Tempest in a Very Large Teapot

The huge story of the past year has been the explosion in the use of a whole new genre of weight-loss drugs. Like any such gigantic, all-encompassing development, this one has brought innumerable minor stories in its wake. One such side-piece is the voluntary demotion of superstar Oprah Winfrey from her almost decade-long seat as a Weight Watchers board member. Rather than replace her, the board will reduce its membership to nine seats.

The talk-show star was elected to office in 2015 but will not be running again this May. She has owned a massive amount of WeightWatchers stock, the value of which has fluctuated over the years. Variety says, “Her initial investment for 6.4 million shares of the company totaled $43.2 million.” A few years later, all the new weight-loss drugs showed up on the market, and many investors took their dollars elsewhere. And then, last week, the announcement of her departure from the board caused the stock price to decrease by more than 20%.

According to Variety,

Winfrey owns about 1.1 million shares of WW International, representing a 1.43% stake in the company, according to data provider FactSet. At the current stock price, that’s worth less than $3.5 million.

These remaining shares and all future income from them are being donated to the National Museum of African American History and Culture. It is said that Winfrey will continue to work hand-in-hand with WeightWatchers in “elevating the conversation around recognizing obesity as a chronic condition, working to reduce stigma, and advocating for health equity.” The announcement was made in December via People magazine, “after coming to the realization that weight management does not hinge solely on a person’s self-control.”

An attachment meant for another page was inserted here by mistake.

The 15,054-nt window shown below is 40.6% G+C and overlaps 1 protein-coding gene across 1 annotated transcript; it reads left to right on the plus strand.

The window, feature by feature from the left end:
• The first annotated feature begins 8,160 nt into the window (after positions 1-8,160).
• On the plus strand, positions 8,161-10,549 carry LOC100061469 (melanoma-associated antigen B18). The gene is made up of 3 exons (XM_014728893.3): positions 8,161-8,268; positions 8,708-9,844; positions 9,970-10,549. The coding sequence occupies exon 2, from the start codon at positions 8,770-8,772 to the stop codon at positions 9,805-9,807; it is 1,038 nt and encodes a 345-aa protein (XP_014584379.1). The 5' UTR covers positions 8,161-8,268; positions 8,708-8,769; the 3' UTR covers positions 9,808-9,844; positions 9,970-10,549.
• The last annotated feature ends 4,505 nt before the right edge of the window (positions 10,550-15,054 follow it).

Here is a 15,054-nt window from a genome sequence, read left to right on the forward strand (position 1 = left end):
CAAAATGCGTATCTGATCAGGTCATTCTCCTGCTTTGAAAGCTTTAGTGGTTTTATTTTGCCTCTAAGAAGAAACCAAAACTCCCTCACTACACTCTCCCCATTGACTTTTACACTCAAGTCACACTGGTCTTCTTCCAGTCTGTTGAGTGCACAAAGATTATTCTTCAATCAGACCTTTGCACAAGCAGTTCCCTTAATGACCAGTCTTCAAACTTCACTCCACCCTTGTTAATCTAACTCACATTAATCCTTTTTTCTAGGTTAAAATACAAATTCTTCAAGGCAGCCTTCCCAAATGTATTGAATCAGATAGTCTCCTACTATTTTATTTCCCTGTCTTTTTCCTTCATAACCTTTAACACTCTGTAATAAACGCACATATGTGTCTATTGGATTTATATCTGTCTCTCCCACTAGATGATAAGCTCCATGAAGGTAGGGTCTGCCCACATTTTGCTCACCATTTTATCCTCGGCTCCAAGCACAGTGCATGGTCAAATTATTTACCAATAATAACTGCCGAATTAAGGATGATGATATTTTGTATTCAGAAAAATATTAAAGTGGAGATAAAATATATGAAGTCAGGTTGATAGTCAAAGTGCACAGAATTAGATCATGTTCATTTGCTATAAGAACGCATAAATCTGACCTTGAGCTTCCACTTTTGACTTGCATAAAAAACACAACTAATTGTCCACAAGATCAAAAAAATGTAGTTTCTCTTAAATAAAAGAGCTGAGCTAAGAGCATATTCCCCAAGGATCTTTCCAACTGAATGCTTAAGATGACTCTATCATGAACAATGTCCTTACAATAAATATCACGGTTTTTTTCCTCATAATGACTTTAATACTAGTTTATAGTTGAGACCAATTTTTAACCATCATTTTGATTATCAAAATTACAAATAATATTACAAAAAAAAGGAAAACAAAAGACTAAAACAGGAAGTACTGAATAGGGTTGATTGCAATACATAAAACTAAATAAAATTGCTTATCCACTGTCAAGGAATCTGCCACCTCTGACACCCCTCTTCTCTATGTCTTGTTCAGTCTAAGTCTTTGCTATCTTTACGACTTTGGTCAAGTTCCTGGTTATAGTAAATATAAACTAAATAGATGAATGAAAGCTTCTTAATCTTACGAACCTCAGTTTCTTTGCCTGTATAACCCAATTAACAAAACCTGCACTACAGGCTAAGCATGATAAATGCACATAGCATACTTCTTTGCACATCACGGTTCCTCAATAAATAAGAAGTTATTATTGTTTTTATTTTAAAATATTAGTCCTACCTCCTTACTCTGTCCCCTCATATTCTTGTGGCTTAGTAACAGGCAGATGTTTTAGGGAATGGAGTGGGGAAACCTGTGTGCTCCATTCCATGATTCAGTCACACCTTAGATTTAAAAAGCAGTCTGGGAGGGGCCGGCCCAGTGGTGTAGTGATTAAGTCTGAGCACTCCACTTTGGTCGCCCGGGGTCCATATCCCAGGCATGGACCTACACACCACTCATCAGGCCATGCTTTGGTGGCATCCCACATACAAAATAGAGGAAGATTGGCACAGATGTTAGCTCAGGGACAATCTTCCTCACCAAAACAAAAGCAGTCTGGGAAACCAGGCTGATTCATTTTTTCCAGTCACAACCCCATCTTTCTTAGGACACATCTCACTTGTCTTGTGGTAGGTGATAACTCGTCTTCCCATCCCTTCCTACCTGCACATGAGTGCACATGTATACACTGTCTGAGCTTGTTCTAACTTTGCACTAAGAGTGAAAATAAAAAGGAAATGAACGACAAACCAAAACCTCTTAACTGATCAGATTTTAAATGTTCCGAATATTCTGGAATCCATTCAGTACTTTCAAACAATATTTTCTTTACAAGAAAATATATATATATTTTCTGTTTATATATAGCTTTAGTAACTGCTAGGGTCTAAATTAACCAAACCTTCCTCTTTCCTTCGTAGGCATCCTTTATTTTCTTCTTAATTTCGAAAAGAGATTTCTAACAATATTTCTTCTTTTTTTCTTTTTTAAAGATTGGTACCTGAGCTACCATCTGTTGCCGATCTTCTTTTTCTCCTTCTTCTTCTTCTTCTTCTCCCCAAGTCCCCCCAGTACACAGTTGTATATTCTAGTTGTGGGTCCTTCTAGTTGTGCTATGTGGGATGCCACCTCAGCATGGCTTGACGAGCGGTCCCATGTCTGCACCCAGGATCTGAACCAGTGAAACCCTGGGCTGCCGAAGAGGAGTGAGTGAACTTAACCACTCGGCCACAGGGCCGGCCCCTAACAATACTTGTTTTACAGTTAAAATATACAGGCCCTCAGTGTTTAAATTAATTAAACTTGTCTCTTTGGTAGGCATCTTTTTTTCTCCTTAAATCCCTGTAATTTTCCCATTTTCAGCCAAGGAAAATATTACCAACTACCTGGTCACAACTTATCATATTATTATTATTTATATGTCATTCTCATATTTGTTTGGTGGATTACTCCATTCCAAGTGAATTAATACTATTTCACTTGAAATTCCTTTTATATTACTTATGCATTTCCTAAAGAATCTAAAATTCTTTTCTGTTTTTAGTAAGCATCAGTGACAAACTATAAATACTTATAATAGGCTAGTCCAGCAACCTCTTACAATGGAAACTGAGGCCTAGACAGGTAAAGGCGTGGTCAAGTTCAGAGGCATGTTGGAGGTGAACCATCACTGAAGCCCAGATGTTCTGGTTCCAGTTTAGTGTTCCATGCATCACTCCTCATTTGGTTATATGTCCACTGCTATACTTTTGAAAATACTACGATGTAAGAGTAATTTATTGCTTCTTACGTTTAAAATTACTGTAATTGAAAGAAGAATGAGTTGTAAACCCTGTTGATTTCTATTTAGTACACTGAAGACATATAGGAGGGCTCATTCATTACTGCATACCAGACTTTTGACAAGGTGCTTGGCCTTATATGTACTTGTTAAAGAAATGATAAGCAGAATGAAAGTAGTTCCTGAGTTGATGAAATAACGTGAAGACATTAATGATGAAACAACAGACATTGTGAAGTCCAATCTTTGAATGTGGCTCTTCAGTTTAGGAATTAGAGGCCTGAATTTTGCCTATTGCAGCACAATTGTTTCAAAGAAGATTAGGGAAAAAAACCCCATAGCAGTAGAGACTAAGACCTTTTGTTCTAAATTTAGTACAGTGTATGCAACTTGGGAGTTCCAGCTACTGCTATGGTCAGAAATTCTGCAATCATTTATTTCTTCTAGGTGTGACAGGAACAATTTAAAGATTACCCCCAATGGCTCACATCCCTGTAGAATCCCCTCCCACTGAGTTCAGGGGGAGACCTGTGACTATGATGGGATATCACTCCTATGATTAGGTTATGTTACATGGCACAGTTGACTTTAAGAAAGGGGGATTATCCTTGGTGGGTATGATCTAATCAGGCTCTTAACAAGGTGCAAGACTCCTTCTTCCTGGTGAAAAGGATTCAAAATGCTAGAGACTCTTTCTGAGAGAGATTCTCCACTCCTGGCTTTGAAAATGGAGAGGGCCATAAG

In every report of this story, statements are made that do not clarify but confuse the issue. On one hand, it seems as if Winfrey’s personal decision, some months ago, to start taking a weight-loss drug is looked upon as treachery. It is said that in seeking and accepting a leadership position, she had undertaken to “not engage in any other weight loss or weight management business, program, products or services.”

So, were people angry because she started injecting herself with one of the new drugs? That would be understandable. But there is more information to assimilate:

Last year, Weight Watchers acquired Sequence, a subscription telehealth platform that offers, among other benefits, access to healthcare providers who can prescribe weight-loss drugs including Ozempic, for $106 million. (Users pay $99 a month, not including prescription costs.)

For NPR, Vanessa Romo wrote,

The move to embrace the drugs as part of its weight management program is a massive shift for the company’s behavior-based program. For 60 years, WeightWatchers coaches have told members that the path to a thinner, healthier version of themselves consisted of exercise, counting calories, points — and, perhaps most of all, willpower.

How can this seeming contradiction be reconciled? Romo says, “That reversal has left many current and former members struggling with their own weight feeling betrayed.” It would seem that, if such were the case, having a prominent authority like Winfrey tell them that drugs are okay would eliminate the conflict.